played a key role in international relations throughout<br />

diplomatic history, often evolving through business relationships.<br />

CCCEU’S GENESIS<br />

Allow me to commence with a brief introduction of the CCCEU.<br />

In August 2018, three prominent Chinese corporations – Bank<br />

of China (Luxembourg), later rebranded as “Bank of China<br />

(Europe),” China Three Gorges (Europe), and COSCO Shipping<br />

(Europe) – came together to establish the entity we now recognise<br />

as the chamber.<br />

This initiative was conceived as a platform bridging China and<br />

the EU, with a dedicated mission to advance the interests of<br />

businesses investing in the EU. The chamber’s remit encompasses<br />

representing the perspectives, recommendations, and<br />

concerns of Chinese companies to European institutions and<br />

Member States. All the while, it aspires to elevate the standing<br />

of Chinese enterprises within the diverse and multicultural<br />

European landscape.<br />

On April 8, 2019, then Chinese Premier Li Keqiang inaugurated<br />

the chamber, articulating a vision for the CCCEU to serve as<br />

a “golden name card” for Chinese enterprises in the EU. He<br />

envisioned it as a bridge of communication, lending an ear to the<br />

voices of both Chinese and European stakeholders and contributing<br />

to the positive image of Chinese businesses.<br />

In my role as the Chairman of the China Chamber of Commerce<br />

to the EU, we take immense pride in being the singular pan-<br />

European China chamber of commerce. Our unwavering commitment<br />

revolves around advancing the interests of Chinese enterprises<br />

within the EU and nurturing robust Sino-EU investments,<br />

business partnerships, and commercial relations.<br />

CCCEU’S STRATEGIC INITIATIVES AND<br />

EVOLUTION<br />

CCCEU orchestrates a multitude of networking events, business<br />

forums, and trade missions, serving as catalysts for connections<br />

between Chinese companies and their European counterparts.<br />

These endeavours facilitate the cultivation of relationships with<br />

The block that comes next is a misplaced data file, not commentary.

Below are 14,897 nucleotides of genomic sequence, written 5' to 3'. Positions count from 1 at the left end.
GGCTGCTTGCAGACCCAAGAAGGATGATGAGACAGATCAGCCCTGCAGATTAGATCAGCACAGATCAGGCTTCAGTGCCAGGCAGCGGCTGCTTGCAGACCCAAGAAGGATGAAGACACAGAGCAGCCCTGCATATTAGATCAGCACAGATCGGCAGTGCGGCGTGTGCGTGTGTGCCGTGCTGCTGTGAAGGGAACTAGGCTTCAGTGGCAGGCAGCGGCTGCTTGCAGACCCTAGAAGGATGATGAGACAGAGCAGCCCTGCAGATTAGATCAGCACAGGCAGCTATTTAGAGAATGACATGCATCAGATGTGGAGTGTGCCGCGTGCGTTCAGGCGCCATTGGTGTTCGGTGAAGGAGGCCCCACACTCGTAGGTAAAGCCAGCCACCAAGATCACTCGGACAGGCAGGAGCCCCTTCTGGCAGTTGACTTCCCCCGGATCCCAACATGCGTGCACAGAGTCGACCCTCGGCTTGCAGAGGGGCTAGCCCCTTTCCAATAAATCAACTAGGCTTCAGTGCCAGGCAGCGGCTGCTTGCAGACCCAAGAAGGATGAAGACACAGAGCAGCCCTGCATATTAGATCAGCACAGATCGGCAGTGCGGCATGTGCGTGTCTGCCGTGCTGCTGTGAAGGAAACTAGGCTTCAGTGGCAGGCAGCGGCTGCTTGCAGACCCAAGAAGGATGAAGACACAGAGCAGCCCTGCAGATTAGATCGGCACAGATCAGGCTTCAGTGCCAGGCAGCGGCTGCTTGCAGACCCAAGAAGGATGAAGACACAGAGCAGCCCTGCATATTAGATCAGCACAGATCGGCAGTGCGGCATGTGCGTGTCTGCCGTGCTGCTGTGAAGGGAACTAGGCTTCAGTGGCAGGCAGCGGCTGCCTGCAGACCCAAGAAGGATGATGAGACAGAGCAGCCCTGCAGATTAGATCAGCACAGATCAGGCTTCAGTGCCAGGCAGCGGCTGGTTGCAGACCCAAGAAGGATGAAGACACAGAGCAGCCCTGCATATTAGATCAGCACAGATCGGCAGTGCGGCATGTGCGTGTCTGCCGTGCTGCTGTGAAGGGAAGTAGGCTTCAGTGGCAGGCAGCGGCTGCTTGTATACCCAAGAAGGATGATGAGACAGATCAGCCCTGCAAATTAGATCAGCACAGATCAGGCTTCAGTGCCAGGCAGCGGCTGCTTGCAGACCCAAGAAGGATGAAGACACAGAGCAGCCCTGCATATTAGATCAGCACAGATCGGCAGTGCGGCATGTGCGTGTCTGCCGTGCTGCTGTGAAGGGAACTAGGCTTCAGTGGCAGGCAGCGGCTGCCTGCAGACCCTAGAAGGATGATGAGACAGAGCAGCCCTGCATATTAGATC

both Chinese and EU stakeholders. Furthermore, the chamber<br />

conducts comprehensive research and analysis, equipping<br />

Chinese enterprises with crucial insights into the European<br />

market. By sharing market trends and regulatory information,<br />

CCCEU empowers Chinese enterprises with the knowledge required<br />

to make informed decisions when entering the EU market.<br />

Beyond serving as a hub for Chinese companies in the EU,<br />

CCCEU represents a platform of opportunity for them. Currently,<br />

CCCEU boasts nearly 90 members, collectively representing over<br />

1,000 Chinese companies across the EU, spanning across all the<br />

major EU member states.<br />

Since its inception, CCCEU has consistently released annual<br />

flagship reports detailing the development of Chinese companies<br />

in the EU. These reports have attracted significant attention<br />

from governments, enterprises, think tanks, and media outlets in<br />

both Sino-EU sides. Notably, on January 27, 2023, Mr. Frédéric<br />

Bernard, Head of Cabinet of President of the European Council<br />

Charles Michel, expressed gratitude to the CCCEU for sending<br />

the flagship report for the year 2022 to President Michel. This<br />

recognition underscores the chamber’s contributions to the advancement<br />

of Sino-European economic and trade relations.<br />

CCCEU’S POLICY ENGAGEMENT<br />

The Chamber actively engages in EU legislation, advocating<br />

for the protection of Chinese enterprises’ rights & interests, the<br />

optimisation of Sino-European government-enterprise communication<br />

channels, and the fulfilment of the needs of Chinese<br />

enterprises.<br />

To date, the chamber has expressed the position of Chinese<br />

companies in the EU on various issues, including the EU foreign<br />

subsidies regulations, the EU foreign investment screening<br />

mechanism, the 5G security toolbox, Carbon Border Adjustment<br />

Mechanism (CBAM), supply chain due diligence, banking<br />

regulations, and more. At the same time, in order to better serve<br />

Chinese companies in the EU from different industries, the<br />

CCCEU has established working groups on the digital economy,<br />

green economy, and finance, aiming to consolidate consensus<br />

and generate collective efforts through policy research, strategic<br />

discussions, and forum exchanges.<br />

The chamber actively collaborates with policy-makers and regulators<br />

in China and the EU, aiming to promote policies favouring<br />

the interests of Chinese businesses. This includes advocating for<br />

fair trade practices, the reduction of trade barriers, and the protection<br />

of intellectual property rights. With regard to investment<br />